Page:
Iptables rules are not persistent. After reboot, they are flushed. So that you don't suddenly find yourself without a firewall, the rules can be automatically reloaded with a system service.
To do this, you create a Systemd Unit that automatically loads the iptables filter rules. This way your own firewall rules are permanently applied without you having to worry about them every time.
First you created some iptables rules with a text editor. The text file is then saved to /etc/my-iptables.rules.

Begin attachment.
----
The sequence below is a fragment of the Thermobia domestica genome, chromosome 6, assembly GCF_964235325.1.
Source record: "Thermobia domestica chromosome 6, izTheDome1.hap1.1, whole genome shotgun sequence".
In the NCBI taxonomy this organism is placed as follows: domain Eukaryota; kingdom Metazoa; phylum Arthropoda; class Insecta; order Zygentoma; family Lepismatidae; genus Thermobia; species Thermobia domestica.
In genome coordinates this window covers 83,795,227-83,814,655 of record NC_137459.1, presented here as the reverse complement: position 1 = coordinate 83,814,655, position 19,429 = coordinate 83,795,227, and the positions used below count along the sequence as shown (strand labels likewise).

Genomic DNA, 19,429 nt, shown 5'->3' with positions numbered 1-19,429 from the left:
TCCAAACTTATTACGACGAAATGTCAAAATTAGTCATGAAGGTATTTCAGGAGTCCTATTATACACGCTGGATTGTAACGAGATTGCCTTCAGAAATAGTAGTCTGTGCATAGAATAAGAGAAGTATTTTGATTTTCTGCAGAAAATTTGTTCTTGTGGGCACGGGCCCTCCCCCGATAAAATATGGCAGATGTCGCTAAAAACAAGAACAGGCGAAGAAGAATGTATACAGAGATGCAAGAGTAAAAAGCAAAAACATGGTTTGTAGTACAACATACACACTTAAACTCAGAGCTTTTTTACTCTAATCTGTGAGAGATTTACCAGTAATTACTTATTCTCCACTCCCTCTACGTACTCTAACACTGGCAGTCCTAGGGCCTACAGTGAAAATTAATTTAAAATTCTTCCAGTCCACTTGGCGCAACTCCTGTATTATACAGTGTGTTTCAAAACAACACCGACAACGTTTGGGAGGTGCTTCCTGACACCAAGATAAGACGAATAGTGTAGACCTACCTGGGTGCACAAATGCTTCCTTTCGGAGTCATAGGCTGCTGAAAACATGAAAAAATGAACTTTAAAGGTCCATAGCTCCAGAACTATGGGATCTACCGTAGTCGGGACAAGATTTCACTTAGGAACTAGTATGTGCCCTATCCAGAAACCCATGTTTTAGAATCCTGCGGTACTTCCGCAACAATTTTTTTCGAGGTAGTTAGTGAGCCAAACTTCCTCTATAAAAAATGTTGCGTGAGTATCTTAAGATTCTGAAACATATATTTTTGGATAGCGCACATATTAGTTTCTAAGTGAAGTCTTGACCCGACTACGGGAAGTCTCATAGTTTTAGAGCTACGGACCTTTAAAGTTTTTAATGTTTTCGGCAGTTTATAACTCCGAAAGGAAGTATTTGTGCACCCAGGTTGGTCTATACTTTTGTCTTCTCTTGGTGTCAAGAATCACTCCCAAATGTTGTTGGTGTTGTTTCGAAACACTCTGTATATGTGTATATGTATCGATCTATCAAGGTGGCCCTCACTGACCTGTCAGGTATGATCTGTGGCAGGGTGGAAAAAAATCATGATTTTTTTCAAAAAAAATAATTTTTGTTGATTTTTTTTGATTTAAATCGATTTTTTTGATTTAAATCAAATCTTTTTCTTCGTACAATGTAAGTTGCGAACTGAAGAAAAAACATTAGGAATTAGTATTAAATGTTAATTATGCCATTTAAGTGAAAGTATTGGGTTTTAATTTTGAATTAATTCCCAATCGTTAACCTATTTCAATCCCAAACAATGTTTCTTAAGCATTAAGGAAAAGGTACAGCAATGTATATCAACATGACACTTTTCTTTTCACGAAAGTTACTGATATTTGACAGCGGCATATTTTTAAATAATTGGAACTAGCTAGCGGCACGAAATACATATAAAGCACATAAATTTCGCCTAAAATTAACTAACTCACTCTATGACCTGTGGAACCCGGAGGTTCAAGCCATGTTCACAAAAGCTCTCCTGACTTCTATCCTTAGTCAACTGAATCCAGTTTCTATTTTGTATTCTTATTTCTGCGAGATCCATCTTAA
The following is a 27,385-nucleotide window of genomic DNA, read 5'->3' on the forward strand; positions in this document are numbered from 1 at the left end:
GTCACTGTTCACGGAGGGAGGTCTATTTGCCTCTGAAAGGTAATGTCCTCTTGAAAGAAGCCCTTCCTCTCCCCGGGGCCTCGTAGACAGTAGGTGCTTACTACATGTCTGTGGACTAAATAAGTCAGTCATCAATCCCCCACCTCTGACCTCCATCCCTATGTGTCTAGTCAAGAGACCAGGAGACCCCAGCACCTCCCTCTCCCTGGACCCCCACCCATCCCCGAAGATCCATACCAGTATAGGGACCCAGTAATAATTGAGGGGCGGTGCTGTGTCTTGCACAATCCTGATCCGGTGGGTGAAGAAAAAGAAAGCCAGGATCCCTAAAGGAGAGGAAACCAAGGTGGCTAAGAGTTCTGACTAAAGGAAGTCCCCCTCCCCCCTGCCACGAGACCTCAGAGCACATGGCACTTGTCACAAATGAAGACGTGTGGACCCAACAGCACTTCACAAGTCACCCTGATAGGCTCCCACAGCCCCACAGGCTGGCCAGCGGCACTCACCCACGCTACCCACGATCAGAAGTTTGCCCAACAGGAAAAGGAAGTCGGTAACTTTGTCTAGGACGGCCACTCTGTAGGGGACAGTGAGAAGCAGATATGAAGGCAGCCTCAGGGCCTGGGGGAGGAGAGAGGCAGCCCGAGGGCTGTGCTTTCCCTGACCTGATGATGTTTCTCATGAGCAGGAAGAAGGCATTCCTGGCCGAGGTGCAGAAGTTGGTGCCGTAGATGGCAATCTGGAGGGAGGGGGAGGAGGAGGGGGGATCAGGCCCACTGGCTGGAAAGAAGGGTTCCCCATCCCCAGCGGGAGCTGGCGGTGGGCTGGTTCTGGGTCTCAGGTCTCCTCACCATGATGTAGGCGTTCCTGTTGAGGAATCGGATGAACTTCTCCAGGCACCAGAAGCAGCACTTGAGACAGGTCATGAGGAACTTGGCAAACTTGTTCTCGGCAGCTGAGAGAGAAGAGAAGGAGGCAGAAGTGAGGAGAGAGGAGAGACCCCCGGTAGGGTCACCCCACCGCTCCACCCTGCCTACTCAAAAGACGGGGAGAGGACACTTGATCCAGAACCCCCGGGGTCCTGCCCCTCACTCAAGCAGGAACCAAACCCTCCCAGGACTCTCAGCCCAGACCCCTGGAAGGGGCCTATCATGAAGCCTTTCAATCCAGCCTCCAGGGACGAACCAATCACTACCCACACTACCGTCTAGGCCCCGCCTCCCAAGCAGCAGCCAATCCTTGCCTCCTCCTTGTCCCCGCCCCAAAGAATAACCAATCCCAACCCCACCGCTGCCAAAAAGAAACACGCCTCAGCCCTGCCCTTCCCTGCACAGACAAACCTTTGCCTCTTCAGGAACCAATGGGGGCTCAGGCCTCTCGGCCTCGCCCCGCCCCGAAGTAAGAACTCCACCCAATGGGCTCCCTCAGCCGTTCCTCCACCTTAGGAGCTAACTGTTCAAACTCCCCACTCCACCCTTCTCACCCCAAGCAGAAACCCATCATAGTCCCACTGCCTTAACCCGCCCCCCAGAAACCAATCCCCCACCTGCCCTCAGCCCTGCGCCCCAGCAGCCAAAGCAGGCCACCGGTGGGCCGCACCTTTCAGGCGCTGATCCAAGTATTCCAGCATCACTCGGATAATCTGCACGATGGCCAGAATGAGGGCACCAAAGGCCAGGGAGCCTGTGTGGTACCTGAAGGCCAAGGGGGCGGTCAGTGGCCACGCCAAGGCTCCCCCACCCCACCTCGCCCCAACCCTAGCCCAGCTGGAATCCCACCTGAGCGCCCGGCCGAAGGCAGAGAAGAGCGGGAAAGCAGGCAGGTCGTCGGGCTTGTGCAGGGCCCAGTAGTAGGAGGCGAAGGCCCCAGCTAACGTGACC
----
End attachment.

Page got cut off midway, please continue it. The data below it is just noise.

# example *filter -P OUTPUT ACCEPT -P INPUT DROP -A INPUT -i lo -j ACCEPT -A OUTPUT -o lo -j ACCEPT -A INPUT -m conntrack --ctstate RELATED,ESTABLISHED -j ACCEPT #...
(This is only an example, not a complete firewall - a guide for a firewall with iptables can be found in the Arch Wiki)
Next, create a simple Systemd Unit with a text editor that loads the iptables rules:
[Unit] Description = Apply my IPv4 Iptables Rules
ExecStart=/bin/sh -c "/sbin/iptables-restore < /etc/my-iptables.rules"